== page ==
Incentives, infrastructure, end-user awareness key for EV growth in India
Government subsidies, electric vehicle infrastructure, and customer attitude are essential for the largescale powertrain electrification in India. Electric vehicles (EV) would not just remain concept vehicles anymore since increasing number of governments, car manufacturers and public are taking keen interest in this segment, Kaushik Madhavan, Director, Mobility (Automotive & Transportation) Practice, Frost & Sullivan, said.
The availability of incentives and subsidies, significant investment by original equipment manufacturers, new entrants, and lower battery prices are factors propelling the double-digit growth of the global EV market. It grew over 15 times at a remarkable compound annual growth rate (CAGR) of 72.1% from 2011 to 2017.
“EV sales have doubled since 2015. In comparison, hybrid cars took 15 years since launch to reach the 1 million mark,” Madhavan, said. He made these remarks at the recently-conducted Growth Innovation Leadership (GIL) Council, a Frost & Sullivan Professional Development Community, Breakfast Session held with a few industry leaders from companies like Ashok Leyland, Lucas TVS Ltd, Mahindra & Mahindra, TAFE, Rane Brake Lining Ltd., Daimler etc. The session discussed the EV ecosystem globally and in India, and the available opportunities in this segment.
Frost & Sullivan estimates that over 21 million xEV (core electric plus hybrid vehicle) will be sold globally by 2025, accounting for approximately 21% of the total passenger vehicle market. The trend is moving toward battery capacities over 60kWh to increase the range of an electric vehicle up to 200 miles on a single charge.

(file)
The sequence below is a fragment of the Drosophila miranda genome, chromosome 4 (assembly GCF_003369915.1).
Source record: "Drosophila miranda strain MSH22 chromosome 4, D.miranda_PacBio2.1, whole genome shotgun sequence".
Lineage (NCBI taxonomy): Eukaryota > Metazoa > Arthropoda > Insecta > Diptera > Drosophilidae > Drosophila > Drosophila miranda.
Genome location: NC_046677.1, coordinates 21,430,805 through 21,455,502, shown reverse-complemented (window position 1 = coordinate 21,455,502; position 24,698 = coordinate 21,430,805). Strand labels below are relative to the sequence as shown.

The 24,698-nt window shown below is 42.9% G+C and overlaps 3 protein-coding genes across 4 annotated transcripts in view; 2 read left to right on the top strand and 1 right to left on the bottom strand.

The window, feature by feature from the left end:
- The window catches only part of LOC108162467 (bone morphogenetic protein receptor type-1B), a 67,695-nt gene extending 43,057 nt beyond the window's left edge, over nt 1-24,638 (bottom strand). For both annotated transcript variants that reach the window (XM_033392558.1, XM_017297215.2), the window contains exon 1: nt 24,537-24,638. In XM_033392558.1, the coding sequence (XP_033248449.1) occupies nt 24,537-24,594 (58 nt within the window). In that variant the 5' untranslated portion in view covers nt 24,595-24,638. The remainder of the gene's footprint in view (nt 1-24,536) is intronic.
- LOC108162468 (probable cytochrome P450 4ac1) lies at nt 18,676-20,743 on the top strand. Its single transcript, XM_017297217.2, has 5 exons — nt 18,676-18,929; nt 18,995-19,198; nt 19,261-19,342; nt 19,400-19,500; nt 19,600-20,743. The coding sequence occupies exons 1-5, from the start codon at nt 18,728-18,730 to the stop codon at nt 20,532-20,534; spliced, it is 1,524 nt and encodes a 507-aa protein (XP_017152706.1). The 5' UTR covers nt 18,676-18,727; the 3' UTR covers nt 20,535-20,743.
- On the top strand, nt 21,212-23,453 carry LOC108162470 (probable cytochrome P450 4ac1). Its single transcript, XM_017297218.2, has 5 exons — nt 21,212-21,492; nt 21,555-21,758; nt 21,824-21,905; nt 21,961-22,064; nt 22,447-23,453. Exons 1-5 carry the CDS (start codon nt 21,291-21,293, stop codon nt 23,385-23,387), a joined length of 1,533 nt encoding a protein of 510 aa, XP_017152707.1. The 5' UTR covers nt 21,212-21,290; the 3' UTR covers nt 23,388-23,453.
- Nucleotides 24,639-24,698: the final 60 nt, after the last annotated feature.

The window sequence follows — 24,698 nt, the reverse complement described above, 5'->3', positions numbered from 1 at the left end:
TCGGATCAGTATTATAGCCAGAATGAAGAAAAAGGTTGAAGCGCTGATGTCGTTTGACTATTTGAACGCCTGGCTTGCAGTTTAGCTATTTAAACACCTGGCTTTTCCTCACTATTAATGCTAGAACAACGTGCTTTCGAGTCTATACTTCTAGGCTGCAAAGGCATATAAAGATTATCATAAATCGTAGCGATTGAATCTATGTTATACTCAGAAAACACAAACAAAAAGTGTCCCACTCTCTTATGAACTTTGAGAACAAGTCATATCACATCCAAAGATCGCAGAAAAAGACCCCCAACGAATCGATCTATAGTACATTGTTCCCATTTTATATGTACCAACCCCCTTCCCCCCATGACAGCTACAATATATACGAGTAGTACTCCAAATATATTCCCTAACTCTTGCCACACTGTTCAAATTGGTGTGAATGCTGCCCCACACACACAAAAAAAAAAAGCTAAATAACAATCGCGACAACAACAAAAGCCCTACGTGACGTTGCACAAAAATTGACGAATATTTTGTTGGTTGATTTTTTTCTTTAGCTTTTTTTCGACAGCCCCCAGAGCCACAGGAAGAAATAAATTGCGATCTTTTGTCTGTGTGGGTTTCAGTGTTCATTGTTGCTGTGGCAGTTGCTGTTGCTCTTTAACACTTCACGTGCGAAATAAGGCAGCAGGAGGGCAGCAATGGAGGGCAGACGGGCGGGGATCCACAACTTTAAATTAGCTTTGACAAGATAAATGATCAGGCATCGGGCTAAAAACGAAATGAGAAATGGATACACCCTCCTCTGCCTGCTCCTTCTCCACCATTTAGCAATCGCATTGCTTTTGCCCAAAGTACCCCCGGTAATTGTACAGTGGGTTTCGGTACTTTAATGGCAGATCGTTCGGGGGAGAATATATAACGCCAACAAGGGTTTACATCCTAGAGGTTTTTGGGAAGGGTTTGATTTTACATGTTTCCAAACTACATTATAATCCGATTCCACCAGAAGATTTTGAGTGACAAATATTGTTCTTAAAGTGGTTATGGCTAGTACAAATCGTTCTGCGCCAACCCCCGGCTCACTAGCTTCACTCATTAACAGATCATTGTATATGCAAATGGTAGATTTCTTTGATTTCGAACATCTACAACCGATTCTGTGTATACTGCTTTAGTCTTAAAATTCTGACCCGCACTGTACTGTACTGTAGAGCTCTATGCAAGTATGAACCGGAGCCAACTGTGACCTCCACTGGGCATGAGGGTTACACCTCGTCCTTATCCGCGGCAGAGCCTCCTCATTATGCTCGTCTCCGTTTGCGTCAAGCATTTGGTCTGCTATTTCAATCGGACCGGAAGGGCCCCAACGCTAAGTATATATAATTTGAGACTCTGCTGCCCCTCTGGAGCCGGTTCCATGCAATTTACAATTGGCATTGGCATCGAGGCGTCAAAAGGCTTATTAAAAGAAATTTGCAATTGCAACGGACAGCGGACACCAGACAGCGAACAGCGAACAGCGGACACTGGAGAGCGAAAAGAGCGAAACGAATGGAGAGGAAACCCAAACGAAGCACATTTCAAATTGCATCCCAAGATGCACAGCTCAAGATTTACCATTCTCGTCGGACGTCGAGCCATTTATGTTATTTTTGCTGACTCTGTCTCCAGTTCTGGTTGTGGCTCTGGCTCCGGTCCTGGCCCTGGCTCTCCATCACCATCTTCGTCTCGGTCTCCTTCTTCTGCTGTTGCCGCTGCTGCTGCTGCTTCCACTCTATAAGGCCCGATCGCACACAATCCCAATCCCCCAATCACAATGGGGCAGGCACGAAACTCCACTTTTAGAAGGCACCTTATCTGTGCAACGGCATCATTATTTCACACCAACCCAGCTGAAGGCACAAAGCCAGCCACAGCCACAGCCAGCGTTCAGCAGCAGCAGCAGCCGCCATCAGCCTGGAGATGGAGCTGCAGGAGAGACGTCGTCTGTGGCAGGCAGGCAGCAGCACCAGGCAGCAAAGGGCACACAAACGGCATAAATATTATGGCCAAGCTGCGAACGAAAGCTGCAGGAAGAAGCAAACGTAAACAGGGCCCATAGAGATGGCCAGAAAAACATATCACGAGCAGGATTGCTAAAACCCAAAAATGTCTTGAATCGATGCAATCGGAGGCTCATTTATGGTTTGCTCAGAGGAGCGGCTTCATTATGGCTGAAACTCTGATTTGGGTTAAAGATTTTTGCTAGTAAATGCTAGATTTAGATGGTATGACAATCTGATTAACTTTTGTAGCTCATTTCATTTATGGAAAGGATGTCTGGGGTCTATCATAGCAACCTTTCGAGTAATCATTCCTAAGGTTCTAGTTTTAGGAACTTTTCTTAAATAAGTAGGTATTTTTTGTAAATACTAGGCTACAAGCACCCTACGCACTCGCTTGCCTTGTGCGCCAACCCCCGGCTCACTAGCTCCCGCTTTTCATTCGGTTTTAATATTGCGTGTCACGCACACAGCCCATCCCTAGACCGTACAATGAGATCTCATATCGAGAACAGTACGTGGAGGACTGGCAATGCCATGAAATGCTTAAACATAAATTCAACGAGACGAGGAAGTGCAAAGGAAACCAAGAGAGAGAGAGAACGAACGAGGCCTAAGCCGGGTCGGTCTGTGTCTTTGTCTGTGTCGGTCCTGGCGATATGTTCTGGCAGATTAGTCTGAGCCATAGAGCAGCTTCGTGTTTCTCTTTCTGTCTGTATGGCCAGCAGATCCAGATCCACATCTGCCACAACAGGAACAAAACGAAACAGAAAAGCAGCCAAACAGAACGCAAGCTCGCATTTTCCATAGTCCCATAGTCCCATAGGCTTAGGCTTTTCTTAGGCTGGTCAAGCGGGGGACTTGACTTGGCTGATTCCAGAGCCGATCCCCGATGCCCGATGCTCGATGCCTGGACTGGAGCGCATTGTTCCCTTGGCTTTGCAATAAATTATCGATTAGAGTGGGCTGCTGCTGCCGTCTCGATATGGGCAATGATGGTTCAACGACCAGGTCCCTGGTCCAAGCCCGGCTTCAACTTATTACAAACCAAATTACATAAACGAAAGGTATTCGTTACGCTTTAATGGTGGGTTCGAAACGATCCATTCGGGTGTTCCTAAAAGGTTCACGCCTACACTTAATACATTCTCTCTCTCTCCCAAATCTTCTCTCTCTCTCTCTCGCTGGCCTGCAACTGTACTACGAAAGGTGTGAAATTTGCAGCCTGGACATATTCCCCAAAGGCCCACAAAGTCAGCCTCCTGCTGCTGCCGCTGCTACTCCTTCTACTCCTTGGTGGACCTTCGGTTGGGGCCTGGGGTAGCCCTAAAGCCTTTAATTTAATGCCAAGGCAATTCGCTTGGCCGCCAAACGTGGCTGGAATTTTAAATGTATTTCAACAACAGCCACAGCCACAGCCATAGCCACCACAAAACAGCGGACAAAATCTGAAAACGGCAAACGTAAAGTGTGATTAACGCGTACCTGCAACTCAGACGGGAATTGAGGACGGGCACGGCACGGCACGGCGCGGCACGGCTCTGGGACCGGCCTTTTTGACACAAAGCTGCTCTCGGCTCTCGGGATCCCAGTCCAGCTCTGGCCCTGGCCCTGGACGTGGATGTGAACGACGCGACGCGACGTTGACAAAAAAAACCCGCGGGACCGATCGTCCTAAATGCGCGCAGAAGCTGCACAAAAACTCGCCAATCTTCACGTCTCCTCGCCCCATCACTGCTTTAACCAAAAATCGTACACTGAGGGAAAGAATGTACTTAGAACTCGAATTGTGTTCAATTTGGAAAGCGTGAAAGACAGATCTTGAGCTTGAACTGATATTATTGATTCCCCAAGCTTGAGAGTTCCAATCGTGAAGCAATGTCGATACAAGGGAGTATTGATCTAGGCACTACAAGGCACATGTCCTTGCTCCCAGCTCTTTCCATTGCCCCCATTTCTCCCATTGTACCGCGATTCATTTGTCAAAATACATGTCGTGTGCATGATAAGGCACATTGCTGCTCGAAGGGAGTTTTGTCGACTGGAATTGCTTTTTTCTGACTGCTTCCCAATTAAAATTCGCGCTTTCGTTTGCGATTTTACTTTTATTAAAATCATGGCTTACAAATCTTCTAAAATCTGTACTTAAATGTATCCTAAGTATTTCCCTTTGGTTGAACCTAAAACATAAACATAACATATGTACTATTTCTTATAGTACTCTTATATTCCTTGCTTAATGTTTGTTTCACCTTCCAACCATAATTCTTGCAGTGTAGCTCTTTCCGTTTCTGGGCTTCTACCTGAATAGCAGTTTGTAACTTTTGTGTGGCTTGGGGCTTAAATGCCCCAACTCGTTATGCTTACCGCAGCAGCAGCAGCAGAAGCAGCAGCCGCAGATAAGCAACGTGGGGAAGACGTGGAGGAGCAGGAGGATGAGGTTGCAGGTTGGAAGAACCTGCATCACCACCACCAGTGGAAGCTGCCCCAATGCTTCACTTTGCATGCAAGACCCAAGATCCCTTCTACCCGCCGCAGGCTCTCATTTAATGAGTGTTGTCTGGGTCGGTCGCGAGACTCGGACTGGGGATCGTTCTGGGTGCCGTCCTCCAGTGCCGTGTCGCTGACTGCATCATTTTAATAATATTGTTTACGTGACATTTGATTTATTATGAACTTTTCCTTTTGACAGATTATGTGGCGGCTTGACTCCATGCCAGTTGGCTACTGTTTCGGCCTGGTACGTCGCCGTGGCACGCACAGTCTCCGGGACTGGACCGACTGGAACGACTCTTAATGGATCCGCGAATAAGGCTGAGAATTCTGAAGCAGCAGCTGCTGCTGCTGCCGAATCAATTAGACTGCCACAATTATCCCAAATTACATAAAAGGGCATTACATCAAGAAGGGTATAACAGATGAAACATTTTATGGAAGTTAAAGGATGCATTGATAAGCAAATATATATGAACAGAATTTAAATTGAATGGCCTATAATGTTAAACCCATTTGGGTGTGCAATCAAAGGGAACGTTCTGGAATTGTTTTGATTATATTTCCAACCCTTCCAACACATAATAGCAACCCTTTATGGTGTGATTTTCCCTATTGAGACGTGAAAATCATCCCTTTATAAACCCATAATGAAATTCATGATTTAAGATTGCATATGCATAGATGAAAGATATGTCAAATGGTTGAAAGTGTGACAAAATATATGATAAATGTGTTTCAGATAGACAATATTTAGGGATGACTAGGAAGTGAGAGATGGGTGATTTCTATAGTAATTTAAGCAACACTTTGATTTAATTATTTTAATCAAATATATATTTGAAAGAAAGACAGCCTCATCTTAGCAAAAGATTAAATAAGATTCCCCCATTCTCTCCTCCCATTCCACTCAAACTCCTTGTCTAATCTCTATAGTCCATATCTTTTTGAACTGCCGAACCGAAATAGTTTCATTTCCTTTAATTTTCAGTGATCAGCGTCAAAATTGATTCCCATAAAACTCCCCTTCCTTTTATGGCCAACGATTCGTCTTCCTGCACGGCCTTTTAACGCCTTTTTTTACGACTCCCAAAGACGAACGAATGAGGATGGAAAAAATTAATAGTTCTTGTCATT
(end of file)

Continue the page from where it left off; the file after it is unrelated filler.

Although the Government of India is not too keen on subsidies for EV, it should continue focusing on promoting renewable energy initiatives apart from incentivizing setting up of local manufacturing facilities for EV components such as batteries, electric motors and other peripherals. Fiscal and non-fiscal incentives have helped increase EV penetration in many countries like Norway and Netherlands. One of the key enablers for EV is presence of charging stations. Manufacturers, utility companies, charging station manufacturers and OEMs need to work together to increase the number of publicly available charging stations to improve the EV adoption rate in the country.
More than incentives, charging infrastructure etc., end-user awareness, attitude and willingness to pay for EV is going to define the future of this segment in the country. Today customer attitude toward all forms of EV is characterized by ignorance and pre-conceived notions and in some cases plain old prejudice. There is a considerable difference between customer understanding about certain technologies and quality of awareness. While about 75% of the customers are aware of Mild Hybrid vehicles majority of the customers are only slightly/ somewhat aware of EV. More than 60% customers wanted a minimum 150 km range from EV; this number is even higher when it comes to customers from Tier 2 cities whose average driving distances are longer than Tier 1 customers. The disconnect is stark when it comes to willingness to pay and the perceived use of EV.
Almost 40% customers want EV to be priced below the price of the current vehicles they use. Of those customers willing to pay more, only 15% are willing to pay more than 30% of the price of the current vehicle. Infrastructurerelated challenges are the main reasons for customers wanting to pay lower for an EV than their currently-owned vehicles.
About 80% of panel members at the GIL Council Breakfast Session agreed that electrification of majority of the vehicles would first occur in 2 and 3-wheelers that are used commercially, before trickling into fixed distance operating commercial vehicles and passenger vehicles on a much larger scale.
Given the dichotomy between customer expectations, government goals and OEM plans, the solution to India’s Electric Mobility conundrum lies between internal combustion engine vehicles and fully electric vehicles at least to start the electrification journey. In India’s case, a perfect solution (EV) should not become the enemy of the workable solution (Hybrids).